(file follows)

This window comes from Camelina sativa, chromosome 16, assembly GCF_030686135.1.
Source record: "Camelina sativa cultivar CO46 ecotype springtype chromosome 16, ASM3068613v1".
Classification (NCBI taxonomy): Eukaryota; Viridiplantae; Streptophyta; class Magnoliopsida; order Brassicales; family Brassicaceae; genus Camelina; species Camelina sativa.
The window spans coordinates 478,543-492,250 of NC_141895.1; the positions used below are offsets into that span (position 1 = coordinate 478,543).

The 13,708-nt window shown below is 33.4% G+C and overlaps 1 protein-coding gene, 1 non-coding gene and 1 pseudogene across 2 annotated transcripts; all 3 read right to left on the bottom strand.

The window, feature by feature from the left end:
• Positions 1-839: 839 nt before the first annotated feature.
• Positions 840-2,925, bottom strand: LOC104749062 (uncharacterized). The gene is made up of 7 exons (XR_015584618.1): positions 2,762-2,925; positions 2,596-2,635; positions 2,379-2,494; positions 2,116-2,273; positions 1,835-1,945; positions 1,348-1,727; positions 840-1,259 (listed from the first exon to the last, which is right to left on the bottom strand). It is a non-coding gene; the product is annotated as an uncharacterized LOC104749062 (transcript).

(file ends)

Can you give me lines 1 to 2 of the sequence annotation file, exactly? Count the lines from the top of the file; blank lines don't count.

This window comes from Camelina sativa, chromosome 16, assembly GCF_030686135.1.
Source record: "Camelina sativa cultivar CO46 ecotype springtype chromosome 16, ASM3068613v1".